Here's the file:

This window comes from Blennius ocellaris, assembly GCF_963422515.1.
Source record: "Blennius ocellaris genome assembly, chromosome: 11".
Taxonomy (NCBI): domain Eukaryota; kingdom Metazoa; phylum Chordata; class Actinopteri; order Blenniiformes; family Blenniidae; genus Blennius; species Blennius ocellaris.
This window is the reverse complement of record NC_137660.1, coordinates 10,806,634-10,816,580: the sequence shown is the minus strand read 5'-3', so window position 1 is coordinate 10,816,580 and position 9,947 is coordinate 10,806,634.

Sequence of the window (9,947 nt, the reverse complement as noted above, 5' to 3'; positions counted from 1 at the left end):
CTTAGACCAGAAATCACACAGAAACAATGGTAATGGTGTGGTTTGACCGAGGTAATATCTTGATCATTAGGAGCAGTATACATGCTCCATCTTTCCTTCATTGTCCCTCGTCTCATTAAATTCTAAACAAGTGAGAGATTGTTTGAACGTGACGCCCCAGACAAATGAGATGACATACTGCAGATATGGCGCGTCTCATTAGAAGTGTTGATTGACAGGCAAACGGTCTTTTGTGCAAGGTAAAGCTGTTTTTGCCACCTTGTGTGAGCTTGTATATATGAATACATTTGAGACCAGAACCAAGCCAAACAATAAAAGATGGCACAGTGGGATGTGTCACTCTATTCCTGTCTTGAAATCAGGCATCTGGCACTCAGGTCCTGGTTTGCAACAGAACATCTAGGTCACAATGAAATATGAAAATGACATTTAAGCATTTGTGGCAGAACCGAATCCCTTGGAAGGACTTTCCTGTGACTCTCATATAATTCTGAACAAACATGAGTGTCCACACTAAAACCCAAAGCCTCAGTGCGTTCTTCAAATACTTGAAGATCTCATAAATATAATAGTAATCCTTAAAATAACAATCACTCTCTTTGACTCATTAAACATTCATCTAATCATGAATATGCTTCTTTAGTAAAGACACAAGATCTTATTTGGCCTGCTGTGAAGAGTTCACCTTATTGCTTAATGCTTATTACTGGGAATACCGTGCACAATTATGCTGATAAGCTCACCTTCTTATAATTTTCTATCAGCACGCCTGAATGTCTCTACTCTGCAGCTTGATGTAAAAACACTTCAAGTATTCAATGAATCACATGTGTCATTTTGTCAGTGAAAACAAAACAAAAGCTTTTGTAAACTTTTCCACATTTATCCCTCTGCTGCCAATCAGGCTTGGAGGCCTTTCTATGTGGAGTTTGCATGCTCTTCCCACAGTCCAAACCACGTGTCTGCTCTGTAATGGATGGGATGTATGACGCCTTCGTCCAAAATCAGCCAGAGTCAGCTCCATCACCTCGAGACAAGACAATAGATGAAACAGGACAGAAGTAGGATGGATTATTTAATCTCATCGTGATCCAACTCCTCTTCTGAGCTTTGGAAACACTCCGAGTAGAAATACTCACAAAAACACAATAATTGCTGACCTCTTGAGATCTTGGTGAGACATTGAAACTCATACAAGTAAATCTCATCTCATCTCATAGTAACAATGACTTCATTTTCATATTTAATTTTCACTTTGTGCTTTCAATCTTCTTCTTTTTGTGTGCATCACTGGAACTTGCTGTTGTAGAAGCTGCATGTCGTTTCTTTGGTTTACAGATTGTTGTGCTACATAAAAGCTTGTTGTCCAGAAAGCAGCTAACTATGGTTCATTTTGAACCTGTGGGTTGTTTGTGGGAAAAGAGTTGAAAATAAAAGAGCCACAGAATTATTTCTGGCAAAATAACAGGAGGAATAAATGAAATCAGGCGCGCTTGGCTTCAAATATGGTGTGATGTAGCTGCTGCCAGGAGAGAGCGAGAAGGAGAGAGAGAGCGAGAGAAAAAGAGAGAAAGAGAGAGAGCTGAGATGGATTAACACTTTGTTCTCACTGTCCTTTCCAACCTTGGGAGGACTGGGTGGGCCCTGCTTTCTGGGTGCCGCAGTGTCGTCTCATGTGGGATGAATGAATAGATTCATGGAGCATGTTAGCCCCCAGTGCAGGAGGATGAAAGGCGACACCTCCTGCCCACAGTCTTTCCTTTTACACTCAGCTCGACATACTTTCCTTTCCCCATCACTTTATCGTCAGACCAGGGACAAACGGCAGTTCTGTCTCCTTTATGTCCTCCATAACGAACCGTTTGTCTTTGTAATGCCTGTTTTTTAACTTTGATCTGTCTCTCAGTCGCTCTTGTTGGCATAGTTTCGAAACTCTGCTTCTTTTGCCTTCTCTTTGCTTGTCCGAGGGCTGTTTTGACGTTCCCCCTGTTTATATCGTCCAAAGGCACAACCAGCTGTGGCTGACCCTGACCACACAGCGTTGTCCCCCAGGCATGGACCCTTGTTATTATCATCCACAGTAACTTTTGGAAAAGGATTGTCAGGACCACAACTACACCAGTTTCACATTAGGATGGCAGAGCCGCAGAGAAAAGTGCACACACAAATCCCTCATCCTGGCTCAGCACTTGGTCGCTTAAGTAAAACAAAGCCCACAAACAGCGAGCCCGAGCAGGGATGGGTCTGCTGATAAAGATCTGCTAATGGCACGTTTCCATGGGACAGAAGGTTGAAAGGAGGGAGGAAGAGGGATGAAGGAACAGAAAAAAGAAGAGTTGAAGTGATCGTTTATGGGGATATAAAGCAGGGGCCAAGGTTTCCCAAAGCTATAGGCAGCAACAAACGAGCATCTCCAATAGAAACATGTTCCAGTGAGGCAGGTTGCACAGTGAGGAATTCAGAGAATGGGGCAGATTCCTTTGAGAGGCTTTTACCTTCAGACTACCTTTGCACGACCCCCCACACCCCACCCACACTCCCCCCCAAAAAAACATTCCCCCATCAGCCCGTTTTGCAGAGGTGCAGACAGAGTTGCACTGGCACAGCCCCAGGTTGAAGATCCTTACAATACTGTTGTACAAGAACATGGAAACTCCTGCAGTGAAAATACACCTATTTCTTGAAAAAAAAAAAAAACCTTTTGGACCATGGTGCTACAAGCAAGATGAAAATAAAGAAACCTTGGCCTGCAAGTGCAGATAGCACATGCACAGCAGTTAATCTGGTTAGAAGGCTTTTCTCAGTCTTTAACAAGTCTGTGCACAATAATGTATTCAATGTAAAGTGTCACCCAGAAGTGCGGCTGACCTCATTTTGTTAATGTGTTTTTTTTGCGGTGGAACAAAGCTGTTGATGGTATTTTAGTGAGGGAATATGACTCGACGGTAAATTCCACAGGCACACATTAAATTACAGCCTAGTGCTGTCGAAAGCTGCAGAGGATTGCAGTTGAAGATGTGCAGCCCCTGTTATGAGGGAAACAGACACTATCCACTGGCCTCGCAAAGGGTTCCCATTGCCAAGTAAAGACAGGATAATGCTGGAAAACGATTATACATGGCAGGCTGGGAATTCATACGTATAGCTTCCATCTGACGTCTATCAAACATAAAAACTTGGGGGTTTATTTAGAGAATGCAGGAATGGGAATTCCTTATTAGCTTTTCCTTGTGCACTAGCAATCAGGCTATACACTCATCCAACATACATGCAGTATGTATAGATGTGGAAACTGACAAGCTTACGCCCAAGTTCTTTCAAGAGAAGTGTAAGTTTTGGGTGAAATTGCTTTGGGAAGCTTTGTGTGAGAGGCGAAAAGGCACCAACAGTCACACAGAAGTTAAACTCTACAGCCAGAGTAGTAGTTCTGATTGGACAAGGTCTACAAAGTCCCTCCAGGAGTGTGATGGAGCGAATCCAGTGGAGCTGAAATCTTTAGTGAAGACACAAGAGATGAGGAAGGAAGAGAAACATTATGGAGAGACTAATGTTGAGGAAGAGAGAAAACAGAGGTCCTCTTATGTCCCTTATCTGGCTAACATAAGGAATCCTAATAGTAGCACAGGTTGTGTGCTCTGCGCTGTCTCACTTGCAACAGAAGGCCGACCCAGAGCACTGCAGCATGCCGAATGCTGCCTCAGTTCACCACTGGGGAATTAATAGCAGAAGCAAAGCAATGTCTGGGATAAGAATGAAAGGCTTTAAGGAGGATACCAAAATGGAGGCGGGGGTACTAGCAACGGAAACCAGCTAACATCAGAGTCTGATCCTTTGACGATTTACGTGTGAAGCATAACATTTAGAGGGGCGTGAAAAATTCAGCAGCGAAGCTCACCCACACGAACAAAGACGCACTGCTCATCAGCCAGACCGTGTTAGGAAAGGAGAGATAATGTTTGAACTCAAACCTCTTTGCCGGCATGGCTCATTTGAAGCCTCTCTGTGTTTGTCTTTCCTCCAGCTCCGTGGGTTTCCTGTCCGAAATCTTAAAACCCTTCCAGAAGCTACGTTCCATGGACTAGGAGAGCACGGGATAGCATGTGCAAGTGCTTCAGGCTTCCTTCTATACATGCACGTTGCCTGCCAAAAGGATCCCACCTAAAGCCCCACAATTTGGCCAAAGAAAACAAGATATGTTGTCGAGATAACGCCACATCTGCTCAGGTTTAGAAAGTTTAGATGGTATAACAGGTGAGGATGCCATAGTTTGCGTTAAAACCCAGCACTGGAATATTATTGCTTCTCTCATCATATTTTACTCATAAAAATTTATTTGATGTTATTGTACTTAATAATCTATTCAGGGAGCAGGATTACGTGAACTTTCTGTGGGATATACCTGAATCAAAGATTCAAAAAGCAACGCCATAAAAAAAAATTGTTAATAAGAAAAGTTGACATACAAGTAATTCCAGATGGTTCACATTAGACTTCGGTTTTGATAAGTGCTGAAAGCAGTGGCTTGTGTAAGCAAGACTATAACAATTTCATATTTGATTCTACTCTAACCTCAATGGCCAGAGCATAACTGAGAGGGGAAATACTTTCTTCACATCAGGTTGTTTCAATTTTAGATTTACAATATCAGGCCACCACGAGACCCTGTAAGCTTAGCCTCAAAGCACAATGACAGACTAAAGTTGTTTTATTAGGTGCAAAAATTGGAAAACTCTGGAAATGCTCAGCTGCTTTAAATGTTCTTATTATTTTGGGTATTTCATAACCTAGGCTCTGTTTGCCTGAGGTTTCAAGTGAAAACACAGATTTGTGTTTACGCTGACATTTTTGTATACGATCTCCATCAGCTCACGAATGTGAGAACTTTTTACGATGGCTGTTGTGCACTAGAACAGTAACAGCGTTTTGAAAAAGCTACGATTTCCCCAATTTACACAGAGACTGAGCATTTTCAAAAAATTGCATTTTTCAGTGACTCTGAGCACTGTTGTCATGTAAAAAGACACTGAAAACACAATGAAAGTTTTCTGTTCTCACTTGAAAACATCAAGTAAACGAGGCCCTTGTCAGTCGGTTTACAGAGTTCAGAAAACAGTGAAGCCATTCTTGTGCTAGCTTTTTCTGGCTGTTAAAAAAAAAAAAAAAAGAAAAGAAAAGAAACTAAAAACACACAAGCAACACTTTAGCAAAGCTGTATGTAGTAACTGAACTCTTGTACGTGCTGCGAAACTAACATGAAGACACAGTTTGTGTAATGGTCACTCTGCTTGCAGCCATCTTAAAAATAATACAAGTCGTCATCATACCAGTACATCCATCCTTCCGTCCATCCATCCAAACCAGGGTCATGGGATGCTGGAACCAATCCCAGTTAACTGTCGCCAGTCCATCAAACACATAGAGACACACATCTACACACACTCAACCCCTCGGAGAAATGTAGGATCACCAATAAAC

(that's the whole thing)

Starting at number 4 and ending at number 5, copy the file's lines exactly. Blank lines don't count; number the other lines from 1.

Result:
This window is the reverse complement of record NC_137660.1, coordinates 10,806,634-10,816,580: the sequence shown is the minus strand read 5'-3', so window position 1 is coordinate 10,816,580 and position 9,947 is coordinate 10,806,634.

Sequence of the window (9,947 nt, the reverse complement as noted above, 5' to 3'; positions counted from 1 at the left end):